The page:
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'Booth at the End' review: New series

THE SHOW "The Booth at the End"

WHERE | WHEN Streaming at starting Monday

WHAT IT'S ABOUT There is a man -- or the Man (Xander Berkeley, "24") -- who sits at a booth in a diner, sipping tea, looking out the window. Occasionally, a stranger approaches: "I hear the pastrami here is good," this person will say. And so begins their quest.

The Man says he will give strangers whatever they want -- as long as they perform a task. The tasks are not easy. Last season, a woman had to rob a bank of exactly $101,043 in exchange for beauty; an elderly woman had to set off a bomb in a cafe to reverse her husband's Alzheimer's. This season, you'll meet Dillon, who wants eternal life, and Henry, who wants to have been married to Katy the last 20 years (instead of Heather). You can be certain, the Man will demand something in return.

MY SAY May we all live in interesting times, and Hulu -- which, for all I know, asked the Man for this -- is living in interesting times. The website is launching a handful of new and returning series shortly, including "Hatufim" ("Prisoners of War"), a new online talk show with Larry King, the former CNN host, and the Morgan Spurlock documentary, "A Day in the Life." Some are established series, like "Hatufim," an award-winning Israeli drama. Others are homegrown, like new projects from Richard Linklater and Kevin Smith. All are intriguing.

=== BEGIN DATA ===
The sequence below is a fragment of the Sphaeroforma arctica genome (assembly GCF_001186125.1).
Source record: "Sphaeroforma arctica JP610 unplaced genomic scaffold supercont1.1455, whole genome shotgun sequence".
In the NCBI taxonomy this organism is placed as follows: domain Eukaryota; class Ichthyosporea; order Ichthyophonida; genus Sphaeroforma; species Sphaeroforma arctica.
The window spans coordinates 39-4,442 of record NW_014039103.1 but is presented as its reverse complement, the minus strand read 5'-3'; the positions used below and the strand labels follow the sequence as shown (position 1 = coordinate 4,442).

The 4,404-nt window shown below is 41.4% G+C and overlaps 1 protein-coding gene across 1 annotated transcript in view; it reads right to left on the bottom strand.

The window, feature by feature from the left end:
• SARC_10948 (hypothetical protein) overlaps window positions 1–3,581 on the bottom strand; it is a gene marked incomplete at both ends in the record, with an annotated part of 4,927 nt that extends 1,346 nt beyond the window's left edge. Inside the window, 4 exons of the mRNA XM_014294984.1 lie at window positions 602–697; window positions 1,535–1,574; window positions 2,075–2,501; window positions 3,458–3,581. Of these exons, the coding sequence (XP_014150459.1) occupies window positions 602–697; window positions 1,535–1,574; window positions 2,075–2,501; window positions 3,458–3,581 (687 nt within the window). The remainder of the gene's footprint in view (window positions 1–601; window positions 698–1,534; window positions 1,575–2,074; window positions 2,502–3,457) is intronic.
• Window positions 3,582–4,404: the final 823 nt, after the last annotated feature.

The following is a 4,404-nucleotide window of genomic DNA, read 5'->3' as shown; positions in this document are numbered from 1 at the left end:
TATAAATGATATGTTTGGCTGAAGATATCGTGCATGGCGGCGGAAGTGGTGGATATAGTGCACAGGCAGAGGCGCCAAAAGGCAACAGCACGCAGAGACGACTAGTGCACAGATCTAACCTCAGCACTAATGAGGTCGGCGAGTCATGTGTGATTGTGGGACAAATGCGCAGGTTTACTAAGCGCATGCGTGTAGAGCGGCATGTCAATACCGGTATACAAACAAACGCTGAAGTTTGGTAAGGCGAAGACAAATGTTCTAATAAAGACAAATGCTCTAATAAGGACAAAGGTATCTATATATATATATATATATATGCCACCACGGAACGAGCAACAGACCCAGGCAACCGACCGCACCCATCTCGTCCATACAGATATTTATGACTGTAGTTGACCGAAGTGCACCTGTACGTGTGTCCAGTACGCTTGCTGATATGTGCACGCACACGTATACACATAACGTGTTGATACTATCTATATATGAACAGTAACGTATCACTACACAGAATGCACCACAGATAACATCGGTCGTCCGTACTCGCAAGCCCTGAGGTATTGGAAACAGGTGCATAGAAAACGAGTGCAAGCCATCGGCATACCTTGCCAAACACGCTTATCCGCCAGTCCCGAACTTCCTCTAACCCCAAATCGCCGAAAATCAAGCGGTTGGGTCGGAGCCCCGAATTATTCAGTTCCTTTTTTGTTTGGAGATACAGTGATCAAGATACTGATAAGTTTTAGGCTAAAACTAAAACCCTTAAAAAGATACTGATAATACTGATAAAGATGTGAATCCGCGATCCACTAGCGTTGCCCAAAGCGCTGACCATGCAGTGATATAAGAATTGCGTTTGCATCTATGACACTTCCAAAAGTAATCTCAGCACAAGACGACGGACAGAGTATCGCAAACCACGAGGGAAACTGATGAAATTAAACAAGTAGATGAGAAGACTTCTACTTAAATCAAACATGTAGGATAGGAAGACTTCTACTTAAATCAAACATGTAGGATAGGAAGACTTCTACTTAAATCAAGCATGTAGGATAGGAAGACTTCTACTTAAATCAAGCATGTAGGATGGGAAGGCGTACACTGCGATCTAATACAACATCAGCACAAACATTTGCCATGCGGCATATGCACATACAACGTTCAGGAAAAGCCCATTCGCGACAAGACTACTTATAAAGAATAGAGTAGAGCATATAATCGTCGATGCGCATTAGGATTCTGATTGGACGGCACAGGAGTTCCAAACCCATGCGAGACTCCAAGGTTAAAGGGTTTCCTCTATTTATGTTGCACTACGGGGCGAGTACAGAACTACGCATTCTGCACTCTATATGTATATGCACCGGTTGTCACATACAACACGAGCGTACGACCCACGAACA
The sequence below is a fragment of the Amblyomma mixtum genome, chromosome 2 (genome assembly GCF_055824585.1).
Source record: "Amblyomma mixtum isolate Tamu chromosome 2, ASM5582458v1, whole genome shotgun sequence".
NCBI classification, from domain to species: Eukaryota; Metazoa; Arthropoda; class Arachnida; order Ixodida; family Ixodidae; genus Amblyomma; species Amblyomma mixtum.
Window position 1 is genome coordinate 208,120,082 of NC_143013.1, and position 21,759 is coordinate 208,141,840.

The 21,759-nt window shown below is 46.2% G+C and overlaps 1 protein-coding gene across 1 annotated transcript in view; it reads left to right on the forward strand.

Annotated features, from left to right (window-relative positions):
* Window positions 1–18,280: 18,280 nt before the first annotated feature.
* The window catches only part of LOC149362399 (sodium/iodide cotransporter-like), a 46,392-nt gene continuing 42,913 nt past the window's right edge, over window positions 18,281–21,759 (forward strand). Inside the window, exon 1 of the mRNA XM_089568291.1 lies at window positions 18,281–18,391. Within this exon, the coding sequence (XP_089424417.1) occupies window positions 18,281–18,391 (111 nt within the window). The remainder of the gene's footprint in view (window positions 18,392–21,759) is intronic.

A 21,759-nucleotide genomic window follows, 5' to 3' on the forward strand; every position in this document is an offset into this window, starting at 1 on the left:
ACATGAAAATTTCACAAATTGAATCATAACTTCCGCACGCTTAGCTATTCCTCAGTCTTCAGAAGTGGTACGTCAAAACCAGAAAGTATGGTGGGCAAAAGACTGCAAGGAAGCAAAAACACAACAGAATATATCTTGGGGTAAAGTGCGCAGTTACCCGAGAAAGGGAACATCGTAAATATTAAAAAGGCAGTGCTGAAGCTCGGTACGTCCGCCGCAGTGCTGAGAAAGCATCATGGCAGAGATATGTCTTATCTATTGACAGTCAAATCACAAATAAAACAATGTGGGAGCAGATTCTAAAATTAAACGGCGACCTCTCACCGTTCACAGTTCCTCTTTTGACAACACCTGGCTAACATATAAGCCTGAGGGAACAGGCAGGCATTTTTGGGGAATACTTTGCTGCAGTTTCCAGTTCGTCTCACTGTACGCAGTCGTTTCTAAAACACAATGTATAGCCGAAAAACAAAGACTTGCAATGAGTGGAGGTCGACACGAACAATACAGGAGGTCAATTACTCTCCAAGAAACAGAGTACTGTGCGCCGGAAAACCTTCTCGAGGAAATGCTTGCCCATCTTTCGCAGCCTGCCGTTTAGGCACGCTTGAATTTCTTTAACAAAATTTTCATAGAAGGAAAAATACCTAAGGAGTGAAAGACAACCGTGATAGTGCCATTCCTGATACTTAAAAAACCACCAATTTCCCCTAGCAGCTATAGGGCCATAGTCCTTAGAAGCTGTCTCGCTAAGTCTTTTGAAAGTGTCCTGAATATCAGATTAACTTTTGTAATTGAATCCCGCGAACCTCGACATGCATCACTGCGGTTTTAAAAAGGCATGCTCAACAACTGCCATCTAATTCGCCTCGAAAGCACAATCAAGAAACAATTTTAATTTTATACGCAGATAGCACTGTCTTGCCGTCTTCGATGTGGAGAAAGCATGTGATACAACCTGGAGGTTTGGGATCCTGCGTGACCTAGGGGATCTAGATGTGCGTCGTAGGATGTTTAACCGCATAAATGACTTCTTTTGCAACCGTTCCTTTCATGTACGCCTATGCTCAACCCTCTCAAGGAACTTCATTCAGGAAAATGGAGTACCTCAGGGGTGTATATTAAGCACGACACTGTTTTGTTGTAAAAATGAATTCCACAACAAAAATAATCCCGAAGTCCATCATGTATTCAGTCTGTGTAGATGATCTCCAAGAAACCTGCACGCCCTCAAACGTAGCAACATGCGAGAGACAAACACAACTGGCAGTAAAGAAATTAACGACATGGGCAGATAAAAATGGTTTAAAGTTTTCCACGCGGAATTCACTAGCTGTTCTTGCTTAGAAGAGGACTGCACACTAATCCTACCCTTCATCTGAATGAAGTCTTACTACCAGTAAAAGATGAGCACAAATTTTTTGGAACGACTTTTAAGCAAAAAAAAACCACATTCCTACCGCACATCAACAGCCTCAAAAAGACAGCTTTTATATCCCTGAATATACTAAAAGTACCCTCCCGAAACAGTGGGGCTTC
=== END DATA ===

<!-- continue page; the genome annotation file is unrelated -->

But "Booth" -- created by science-fiction writer Chris Kubasik and directed by Adam Arkin -- is an especially strange bird. It's a hybrid of "Twilight Zone" and "In Treatment," with maybe a dash or two of "Finder of Lost Loves." As the Man, Berkeley is flawlessly droll and inscrutable: He is the embodiment of what anyone wants him to be, good or evil. "How can I know you're not the devil?" someone once asked him. "You can't," he replied with the chilliest of smiles. Who is he? Wouldn't they (and you) like to know, but the answer may be irrelevant. "Booth" is really an exploration of human desire, and its mysterious wellsprings.

BOTTOM LINE "Booth" can be talky and slow, but that's kind of the point. It wants to stop you dead in your tracks -- to think.


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